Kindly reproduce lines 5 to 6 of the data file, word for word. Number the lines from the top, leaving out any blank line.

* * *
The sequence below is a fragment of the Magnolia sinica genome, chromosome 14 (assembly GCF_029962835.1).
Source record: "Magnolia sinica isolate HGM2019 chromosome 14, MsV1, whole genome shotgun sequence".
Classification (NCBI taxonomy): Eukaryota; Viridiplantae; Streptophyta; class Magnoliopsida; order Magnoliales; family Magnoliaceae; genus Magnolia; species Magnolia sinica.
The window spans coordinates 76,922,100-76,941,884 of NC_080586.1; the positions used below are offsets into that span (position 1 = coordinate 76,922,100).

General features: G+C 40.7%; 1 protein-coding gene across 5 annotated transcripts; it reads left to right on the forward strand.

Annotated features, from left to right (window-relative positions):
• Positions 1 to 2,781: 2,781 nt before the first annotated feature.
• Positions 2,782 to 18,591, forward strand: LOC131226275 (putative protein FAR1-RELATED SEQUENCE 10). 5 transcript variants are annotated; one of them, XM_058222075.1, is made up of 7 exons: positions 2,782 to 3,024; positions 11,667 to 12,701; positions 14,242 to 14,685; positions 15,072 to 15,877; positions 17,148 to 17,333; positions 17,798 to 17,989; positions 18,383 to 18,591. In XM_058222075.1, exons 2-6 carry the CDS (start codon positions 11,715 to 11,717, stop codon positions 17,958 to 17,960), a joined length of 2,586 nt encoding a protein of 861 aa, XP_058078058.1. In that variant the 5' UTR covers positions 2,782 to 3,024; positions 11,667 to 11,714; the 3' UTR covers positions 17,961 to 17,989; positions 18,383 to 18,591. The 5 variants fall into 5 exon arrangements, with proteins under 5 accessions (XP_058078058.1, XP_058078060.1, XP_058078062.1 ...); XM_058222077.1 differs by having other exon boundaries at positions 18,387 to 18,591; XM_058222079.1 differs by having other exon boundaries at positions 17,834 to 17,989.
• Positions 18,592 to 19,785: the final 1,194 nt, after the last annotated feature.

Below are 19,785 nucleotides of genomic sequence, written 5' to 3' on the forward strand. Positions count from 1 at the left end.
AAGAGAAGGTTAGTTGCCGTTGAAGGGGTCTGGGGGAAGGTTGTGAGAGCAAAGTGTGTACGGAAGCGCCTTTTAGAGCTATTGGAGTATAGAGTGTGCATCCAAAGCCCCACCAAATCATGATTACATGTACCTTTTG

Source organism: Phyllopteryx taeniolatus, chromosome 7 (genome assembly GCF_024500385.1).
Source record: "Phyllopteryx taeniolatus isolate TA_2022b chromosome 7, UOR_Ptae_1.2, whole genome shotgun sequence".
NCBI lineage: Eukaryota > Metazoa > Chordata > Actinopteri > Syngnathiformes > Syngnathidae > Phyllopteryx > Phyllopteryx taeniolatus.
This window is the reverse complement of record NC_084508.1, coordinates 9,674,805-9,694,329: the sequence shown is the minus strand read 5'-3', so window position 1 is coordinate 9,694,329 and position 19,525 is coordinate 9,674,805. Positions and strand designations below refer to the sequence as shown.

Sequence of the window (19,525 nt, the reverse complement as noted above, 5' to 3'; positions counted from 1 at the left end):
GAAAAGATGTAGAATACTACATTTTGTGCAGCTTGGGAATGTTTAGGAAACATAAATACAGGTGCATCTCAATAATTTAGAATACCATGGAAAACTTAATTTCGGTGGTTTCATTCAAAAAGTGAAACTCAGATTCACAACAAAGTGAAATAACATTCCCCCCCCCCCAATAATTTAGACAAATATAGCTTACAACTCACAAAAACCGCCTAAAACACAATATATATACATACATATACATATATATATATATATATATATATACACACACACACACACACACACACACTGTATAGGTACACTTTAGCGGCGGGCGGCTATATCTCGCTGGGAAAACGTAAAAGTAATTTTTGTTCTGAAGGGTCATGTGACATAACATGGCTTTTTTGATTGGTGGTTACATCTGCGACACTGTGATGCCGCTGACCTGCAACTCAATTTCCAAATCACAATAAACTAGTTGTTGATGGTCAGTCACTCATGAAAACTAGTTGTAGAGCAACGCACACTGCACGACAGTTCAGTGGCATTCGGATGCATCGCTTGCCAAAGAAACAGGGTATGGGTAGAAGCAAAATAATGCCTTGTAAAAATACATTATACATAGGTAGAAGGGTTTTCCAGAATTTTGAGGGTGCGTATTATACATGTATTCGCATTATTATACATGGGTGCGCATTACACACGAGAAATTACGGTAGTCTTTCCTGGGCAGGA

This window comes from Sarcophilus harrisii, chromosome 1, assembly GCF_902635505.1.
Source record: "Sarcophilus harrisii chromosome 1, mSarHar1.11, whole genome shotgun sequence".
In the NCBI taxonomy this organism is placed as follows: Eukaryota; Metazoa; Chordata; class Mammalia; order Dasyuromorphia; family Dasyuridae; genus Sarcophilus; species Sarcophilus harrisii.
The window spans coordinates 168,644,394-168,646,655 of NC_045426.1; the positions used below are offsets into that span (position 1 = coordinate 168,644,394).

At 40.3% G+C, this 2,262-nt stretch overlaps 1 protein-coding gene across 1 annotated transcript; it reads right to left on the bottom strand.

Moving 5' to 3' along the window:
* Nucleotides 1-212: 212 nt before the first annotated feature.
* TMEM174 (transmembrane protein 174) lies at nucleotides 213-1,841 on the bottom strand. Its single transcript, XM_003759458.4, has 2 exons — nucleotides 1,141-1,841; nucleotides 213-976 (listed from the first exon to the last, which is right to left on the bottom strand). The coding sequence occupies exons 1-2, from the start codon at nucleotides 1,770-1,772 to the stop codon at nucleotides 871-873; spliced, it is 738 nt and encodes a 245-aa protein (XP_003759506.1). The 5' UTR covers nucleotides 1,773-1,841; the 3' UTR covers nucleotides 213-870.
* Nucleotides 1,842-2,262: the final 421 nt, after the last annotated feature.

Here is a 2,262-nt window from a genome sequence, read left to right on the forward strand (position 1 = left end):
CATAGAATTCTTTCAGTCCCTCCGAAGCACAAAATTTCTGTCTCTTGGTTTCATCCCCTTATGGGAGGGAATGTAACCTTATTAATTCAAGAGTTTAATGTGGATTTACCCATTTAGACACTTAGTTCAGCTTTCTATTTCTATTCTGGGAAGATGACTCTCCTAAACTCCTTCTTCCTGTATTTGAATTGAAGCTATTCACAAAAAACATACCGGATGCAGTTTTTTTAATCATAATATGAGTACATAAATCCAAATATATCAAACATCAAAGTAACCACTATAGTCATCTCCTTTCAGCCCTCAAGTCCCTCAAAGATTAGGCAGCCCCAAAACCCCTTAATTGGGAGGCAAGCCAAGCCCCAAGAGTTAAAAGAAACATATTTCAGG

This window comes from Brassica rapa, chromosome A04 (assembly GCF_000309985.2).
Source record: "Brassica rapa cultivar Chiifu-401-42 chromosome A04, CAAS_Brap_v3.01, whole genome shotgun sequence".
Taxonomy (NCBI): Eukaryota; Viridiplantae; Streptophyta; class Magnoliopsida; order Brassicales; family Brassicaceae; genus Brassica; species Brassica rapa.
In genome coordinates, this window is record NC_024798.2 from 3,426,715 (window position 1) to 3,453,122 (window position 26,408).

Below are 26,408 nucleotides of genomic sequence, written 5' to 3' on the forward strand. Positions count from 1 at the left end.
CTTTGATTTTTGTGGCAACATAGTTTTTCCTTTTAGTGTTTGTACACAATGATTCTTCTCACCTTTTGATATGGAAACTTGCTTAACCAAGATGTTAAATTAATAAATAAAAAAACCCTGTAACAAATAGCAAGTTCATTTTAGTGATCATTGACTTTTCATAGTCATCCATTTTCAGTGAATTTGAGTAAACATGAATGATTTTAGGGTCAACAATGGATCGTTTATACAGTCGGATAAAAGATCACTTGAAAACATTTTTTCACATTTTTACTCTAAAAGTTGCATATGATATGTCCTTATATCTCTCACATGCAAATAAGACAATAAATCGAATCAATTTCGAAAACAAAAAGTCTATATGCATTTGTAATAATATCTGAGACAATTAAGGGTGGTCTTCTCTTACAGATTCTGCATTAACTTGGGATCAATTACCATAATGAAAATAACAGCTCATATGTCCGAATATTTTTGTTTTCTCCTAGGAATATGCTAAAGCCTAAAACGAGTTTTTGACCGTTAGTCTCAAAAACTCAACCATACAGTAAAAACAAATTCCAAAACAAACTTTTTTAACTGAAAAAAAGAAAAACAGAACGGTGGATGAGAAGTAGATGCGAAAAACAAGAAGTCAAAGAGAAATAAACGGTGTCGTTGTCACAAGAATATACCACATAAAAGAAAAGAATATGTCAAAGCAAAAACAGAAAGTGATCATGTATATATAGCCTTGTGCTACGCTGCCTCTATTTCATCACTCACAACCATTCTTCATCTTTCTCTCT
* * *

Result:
General features: G+C 40.7%; 1 protein-coding gene across 5 annotated transcripts; it reads left to right on the forward strand.

Annotated features, from left to right (window-relative positions):